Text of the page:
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Microsoft follows Surface with Windows Phone 8 unveiling

June 20, 2012|By Salvador Rodriguez
  • Following up its introduction of Surface, Microsoft unveiled Windows Phone 8 Wednesday.
Following up its introduction of Surface, Microsoft unveiled Windows… (Microsoft )

Microsoft was able to follow up the grandiose Monday presentation of the Surface tablet with another strong showing Wednesday, unveiling details of its upcoming Windows Phone 8 operating system.

The company's next mobile OS has been beefed up to support improved hardware, improve user experience and play well with Windows 8 versions for PCs and tablets.

As far as hardware, Windows Phone 8 will now support phones with dual-core processors, HD 720p displays and microSD memory card storage, according to a Microsoft blog post. Phones will be made by Nokia, Huawei, Samsung and HTC with chips by Qualcomm.

PHOTOS: The Microsoft Surface

But the star of the OS announcement is the improved Live Tiles used for the Windows Phone start screen. Microsoft will now allow users to customize further by giving them the option to choose the size of tiles -- from small, medium and large -- as well as different theme colors.

Windows Phone 8 will also be designed to work with all other versions of the upcoming Windows 8. The company spoke about a "shared core" between the two OSes, with both using the same kernal files system, multimedia apps and graphics support, according to PCWorld.

That kind of integration follows in the footsteps of Apple, which has also increasingly tied its mobile OS to that of its Mac line. Perhaps Google may want to start figuring out what it can do, if anything, to compete on the integration level.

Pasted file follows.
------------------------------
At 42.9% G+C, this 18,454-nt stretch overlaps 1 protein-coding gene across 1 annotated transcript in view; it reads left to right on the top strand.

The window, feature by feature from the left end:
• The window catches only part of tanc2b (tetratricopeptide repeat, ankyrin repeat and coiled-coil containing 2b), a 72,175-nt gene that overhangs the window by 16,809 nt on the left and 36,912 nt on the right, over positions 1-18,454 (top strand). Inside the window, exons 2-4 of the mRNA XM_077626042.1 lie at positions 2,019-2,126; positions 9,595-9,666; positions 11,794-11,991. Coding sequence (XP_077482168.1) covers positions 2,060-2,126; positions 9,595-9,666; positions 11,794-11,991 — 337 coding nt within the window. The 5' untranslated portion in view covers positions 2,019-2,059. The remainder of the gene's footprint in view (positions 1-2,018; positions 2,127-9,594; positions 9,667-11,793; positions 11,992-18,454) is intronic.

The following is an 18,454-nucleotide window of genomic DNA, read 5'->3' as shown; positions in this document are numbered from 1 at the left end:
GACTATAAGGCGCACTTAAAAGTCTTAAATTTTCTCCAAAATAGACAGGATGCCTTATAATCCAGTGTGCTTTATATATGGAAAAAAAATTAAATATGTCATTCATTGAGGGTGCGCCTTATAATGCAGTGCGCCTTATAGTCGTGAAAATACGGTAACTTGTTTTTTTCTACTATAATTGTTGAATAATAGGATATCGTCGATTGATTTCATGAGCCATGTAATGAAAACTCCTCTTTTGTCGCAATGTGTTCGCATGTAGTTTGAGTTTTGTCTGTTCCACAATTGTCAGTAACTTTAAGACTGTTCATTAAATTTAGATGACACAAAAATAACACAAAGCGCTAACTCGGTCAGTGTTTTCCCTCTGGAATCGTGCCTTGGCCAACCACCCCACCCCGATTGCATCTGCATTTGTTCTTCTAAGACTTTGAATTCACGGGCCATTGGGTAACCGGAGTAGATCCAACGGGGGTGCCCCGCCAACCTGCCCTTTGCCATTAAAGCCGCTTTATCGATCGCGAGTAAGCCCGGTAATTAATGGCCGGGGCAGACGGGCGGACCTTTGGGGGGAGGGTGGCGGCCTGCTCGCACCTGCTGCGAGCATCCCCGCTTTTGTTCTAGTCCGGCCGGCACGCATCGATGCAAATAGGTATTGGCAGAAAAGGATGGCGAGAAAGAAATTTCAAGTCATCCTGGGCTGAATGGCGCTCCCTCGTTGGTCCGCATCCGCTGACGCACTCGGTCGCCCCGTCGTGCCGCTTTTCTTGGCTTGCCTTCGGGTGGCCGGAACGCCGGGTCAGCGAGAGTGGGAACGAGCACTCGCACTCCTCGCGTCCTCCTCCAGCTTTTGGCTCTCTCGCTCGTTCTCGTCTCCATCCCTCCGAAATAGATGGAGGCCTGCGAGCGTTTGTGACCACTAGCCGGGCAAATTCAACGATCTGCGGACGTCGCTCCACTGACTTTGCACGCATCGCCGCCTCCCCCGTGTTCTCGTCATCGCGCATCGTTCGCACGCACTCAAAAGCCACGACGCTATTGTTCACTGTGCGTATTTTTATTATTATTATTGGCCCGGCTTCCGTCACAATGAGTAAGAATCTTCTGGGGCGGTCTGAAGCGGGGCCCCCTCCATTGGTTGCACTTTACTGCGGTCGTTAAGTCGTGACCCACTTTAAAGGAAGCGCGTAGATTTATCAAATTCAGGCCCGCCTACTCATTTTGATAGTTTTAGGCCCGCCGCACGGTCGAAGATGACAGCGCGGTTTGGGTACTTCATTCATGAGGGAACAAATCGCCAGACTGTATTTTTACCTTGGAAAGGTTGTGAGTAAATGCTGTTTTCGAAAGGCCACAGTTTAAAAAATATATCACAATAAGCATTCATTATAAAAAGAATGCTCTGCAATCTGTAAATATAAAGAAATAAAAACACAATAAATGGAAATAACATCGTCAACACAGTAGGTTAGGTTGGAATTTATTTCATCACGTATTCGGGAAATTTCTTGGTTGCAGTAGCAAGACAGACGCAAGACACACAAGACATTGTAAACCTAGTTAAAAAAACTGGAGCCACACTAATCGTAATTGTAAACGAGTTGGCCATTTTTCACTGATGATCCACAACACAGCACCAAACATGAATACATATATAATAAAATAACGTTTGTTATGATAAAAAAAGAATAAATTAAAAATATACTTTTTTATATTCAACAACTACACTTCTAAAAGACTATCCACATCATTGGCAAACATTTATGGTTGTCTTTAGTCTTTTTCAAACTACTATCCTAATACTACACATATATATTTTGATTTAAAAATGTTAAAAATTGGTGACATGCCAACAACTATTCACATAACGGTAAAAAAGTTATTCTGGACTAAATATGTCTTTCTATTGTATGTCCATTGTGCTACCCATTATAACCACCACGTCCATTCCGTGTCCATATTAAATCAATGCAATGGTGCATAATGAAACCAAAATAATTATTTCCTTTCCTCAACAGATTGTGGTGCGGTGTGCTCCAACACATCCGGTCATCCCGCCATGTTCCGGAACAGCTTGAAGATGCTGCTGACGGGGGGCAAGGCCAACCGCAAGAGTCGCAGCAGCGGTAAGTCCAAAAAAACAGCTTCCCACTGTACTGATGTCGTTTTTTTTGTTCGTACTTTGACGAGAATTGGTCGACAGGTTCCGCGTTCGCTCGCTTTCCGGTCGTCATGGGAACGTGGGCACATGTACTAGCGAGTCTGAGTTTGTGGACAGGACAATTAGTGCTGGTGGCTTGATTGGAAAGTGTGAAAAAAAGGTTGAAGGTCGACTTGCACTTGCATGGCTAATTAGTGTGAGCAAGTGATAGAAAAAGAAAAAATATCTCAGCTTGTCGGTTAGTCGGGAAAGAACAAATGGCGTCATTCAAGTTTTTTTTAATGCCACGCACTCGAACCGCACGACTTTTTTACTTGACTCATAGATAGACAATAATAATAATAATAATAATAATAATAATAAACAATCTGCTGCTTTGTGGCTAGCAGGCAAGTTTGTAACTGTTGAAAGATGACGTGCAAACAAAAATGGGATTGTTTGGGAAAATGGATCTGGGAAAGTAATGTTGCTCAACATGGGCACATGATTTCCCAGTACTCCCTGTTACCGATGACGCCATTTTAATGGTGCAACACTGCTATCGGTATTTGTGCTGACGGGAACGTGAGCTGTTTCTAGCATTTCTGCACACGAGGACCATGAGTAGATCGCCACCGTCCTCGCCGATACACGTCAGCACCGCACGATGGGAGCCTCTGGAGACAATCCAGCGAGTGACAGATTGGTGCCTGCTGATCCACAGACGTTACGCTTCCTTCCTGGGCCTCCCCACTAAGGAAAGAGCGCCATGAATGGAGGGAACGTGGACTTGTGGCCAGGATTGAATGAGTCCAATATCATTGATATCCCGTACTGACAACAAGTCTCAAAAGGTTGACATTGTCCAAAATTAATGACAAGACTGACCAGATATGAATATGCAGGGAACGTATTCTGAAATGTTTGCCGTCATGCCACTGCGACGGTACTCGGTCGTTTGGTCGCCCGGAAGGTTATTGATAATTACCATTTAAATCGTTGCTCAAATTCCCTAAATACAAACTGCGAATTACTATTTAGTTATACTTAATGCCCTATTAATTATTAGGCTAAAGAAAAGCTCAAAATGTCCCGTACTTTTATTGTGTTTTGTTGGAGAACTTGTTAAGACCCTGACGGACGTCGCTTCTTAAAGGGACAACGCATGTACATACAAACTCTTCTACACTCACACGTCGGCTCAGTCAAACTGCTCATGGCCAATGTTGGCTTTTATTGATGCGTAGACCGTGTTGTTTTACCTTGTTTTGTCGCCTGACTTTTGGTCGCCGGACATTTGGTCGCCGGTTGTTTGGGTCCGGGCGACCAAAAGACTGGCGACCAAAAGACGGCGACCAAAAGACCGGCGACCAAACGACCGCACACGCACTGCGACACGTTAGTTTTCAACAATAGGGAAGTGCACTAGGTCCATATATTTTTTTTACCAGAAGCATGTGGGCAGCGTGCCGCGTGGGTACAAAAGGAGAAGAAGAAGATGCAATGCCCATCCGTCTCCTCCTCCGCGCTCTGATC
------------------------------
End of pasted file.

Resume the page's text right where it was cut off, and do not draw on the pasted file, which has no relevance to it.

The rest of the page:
But that wasn't the only page that Microsoft took out of Apple's book. Like iOS' Passbook, Windows Phone 8 will also come with a "mobile-wallet hub" that will store your credit card information, frequent flyer memberships, coupons and other information. And. just as Apple has done, Microsoft will also revamp its mobile mapping software. It said it would ditch the current Bing maps software for new technology built by Nokia.

Beyond consumers, Microsoft made a play for the enterprise market by also announcing a "Company Hub," which IT professionals will appreciate as it will allow them to more easily customize employees' phones.

But it wasn't all good news. Microsoft did say Windows Phone 7 users won't be able to update their phones when the new OS drops some time this fall. The company said existing Windows Phone devices can't support the new OS. Instead, they will have to settle for Windows Phone 7.8, which will at least give them the new live tiles interface.


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